Increase Spending, Market Share In A Recession

The news is in -- we may be at the start of an advertising recession.

Well-known Silicon Valley blogger Om Malik recently covered the slowing growth of online advertising companies like ValueClick and Time Warner's Platform-A. Microsoft CFO Chris Liddel, during an investor conference call, expressed that even though the company's advertising component is expected to grow, it is still experiencing a challenging advertising environment. Furthermore, Microsoft's investor relations GM, Colleen Heally, warned about advertisers showing reticence on spending and sub-optimal monetization.

Despite the dark clouds ahead, studies continue to show that online advertising still manages to retain its position as the fastest grower. Jupiter predicted that the U.S. online ad market is on pace for 20% growth in 2008. December 2007 research from ZenithOptimedia showed that online advertising expenditures would grow at least 23% this year as compared to flat growth for all other segments except for television.



It's amazing that the growth rate sustained at this level comes with the noticeable absence of the financial services mega-marketers -- Countrywide was one of the top three Internet advertisers last year. But that's only the statistical part of the story.

Savvy marketers realize that it is because many marketers cut advertising spending during a recession that a recession is the best and least expensive time to gain market share through advertising. Publishers are more open to negotiating deals. Plus, there is less competition as other companies reduce budgets or drop out completely. This is the time to brand yourself as the leader in your category.

It's well-documented how companies leverage downturns in the economy to effectively market themselves. In the 1970s, marketers like Revlon and Philip Morris increased their advertising to gain market share. Today, companies like Procter & Gamble, General Motors, Verizon, News Corp and PepsiCo all increased their first-quarter ad spending.

The typical response to cut back on ad spending when the economy slows down is understandable. However, advertisers with strong brands, stable monetary resources and compelling value propositions can take share from their weaker competitors by effectively targeting their advertising.

The logic holds true today as Wal-Mart, for example, has launched a series of price roll-backs coinciding with a major TV campaign, "Save Money, Live Better," highlighting Wal-Mart's evidence that it can save the average family more than $2,500 per year -- a position that should increase sales and brand equity.

For brand advertising campaigns like Wal-Mart's, placement is paramount. Brand engagement studies show that the impact of placing advertisements on the quality long-tail site exceeds the impact of broader sites because consumers are favorable to the advertisers who support their favorite niche sites. If you can reach your target consumer at the time he is most interested in your brand, your brand lifts significantly. Research from the Atlas Institute shows that when you reach consumers on quality, focused sites, you can reach better frequency saturation and realize better recall in addition to higher brand perception.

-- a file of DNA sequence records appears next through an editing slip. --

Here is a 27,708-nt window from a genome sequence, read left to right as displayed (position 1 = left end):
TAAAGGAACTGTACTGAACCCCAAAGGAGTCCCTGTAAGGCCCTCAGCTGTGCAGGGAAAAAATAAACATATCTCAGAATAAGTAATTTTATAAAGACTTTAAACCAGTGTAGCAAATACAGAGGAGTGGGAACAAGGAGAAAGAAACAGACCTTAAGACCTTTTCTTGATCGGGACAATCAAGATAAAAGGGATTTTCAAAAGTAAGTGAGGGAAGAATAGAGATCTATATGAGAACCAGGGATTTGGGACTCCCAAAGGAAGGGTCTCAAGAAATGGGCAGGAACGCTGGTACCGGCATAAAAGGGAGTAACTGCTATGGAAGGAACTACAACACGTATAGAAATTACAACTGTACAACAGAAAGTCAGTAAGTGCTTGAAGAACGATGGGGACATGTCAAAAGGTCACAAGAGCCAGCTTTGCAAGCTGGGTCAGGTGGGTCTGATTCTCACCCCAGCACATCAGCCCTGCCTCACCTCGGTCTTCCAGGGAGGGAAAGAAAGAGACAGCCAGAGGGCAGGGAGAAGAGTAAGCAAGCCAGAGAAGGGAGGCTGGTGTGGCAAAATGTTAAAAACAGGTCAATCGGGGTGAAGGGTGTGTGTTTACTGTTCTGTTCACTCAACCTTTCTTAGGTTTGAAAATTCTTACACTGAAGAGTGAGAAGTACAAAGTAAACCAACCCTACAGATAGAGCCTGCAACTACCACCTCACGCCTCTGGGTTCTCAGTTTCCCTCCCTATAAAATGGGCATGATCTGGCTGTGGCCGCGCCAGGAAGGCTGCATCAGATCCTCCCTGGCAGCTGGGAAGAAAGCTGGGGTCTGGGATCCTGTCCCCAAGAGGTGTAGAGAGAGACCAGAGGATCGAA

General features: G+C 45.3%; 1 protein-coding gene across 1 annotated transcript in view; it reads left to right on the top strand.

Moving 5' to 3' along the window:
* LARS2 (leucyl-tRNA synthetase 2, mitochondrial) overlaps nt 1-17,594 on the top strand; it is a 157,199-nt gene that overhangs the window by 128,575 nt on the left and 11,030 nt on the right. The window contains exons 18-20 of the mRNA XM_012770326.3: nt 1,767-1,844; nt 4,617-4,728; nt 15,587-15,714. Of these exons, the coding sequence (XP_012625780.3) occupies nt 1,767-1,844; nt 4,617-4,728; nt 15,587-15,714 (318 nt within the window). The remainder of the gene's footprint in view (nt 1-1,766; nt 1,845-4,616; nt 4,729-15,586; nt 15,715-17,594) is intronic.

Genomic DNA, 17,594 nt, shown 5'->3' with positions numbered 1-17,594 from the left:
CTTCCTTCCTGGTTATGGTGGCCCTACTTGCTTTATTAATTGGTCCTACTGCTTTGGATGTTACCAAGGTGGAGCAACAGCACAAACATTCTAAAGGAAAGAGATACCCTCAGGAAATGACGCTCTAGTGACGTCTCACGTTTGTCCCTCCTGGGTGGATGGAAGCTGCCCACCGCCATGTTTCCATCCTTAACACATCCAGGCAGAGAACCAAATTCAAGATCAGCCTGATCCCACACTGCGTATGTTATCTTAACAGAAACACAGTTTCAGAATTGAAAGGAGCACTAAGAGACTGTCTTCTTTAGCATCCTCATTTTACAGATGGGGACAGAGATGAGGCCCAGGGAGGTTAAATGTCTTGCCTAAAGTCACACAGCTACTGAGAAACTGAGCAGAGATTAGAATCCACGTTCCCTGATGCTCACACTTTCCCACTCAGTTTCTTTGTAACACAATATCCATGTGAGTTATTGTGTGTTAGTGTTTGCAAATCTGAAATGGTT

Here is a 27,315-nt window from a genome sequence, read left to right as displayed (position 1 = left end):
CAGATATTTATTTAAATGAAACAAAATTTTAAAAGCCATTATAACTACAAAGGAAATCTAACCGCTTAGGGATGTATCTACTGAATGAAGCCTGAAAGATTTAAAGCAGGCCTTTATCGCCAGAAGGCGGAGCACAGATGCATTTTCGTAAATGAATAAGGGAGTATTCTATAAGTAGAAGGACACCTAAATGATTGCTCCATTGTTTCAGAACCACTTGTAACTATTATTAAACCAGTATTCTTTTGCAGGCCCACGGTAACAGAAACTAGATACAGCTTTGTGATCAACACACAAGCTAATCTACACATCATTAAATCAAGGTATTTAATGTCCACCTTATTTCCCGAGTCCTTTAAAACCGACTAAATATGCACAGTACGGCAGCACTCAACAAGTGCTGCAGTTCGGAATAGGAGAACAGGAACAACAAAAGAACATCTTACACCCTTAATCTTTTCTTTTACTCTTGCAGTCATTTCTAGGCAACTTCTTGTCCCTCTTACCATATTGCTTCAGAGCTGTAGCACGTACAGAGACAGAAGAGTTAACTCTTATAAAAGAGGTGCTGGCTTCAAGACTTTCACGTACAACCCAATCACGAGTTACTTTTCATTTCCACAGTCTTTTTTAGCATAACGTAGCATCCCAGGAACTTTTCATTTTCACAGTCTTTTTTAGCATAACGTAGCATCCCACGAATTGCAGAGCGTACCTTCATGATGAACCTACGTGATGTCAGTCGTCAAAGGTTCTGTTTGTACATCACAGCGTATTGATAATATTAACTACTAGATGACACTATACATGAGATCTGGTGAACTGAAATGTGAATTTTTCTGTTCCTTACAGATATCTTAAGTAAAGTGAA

As a result, marketers are valuing placing their advertising in premium locations with innovative campaigns that reach the audience where they are engaged and spending their time -- on long-tail sites. ComScore shows that 64% of the time consumers spend online is not on the Top 20 sites. Therefore, you either reach the consumer 36% of the time or you need a long-tail strategy that marries your brand priorities to your online campaign.

Examples of vertical brand marketing strategy include Eukanuba, which realizes that pet owners are passionately visiting pet-specific sites. General Motors' Pontiac G8 campaign is aimed at sports car aspirational consumers who might not be considering a Pontiac -- but would do so if the brand was associated with their passion -- and those consumers can be found on sites focused on passions like entertainment and travel.

Walt Disney World Resorts targeted Moms looking for end-of-school affordable vacations and got a great response on the mom, parenting and education verticals. These companies are effectively seizing the moment to promote their brand, new products and shine with greater share of voice in the (temporarily) quieter online arena.

When times get tough, advertisers have an opportunity to get better value for their advertising budgets than in high-spend times. The goal of any branding campaign during a recession should be effectively getting their message and value proposition across to consumers who will be ready to spend when the upward cycle begins again, as it always does. However, efficiency is the key and fragmentation is the major challenge.

Premium vertical ad networks are emerging to make the 64% of the Internet audience on the long-tail sites efficient and to deliver a premium brand experience where the consumer is most engaged. Strong vertical ad networks build strong relationships with those publishers, ensure quality, aggregate those sites and guarantee frequency control and premium placement that online advertisers expect.

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